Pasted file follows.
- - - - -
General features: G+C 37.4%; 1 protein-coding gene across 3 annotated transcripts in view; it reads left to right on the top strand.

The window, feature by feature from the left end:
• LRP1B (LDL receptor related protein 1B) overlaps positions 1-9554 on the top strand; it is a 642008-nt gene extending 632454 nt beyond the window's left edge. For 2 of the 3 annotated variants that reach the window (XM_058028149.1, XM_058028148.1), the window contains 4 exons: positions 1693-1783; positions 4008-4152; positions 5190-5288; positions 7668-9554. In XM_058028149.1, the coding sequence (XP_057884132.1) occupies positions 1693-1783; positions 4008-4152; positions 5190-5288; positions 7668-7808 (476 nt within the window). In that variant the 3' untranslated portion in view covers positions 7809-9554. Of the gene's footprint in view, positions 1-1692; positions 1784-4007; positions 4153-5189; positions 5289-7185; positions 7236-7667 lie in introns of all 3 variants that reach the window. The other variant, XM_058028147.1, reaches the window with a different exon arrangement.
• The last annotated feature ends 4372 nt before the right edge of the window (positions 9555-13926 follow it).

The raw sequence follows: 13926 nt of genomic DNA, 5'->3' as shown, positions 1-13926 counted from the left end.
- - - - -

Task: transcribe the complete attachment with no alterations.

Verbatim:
General features: G+C 37.4%; 1 protein-coding gene across 3 annotated transcripts in view; it reads left to right on the top strand.

The window, feature by feature from the left end:
• LRP1B (LDL receptor related protein 1B) overlaps positions 1-9554 on the top strand; it is a 642008-nt gene extending 632454 nt beyond the window's left edge. For 2 of the 3 annotated variants that reach the window (XM_058028149.1, XM_058028148.1), the window contains 4 exons: positions 1693-1783; positions 4008-4152; positions 5190-5288; positions 7668-9554. In XM_058028149.1, the coding sequence (XP_057884132.1) occupies positions 1693-1783; positions 4008-4152; positions 5190-5288; positions 7668-7808 (476 nt within the window). In that variant the 3' untranslated portion in view covers positions 7809-9554. Of the gene's footprint in view, positions 1-1692; positions 1784-4007; positions 4153-5189; positions 5289-7185; positions 7236-7667 lie in introns of all 3 variants that reach the window. The other variant, XM_058028147.1, reaches the window with a different exon arrangement.
• The last annotated feature ends 4372 nt before the right edge of the window (positions 9555-13926 follow it).

The raw sequence follows: 13926 nt of genomic DNA, 5'->3' as shown, positions 1-13926 counted from the left end.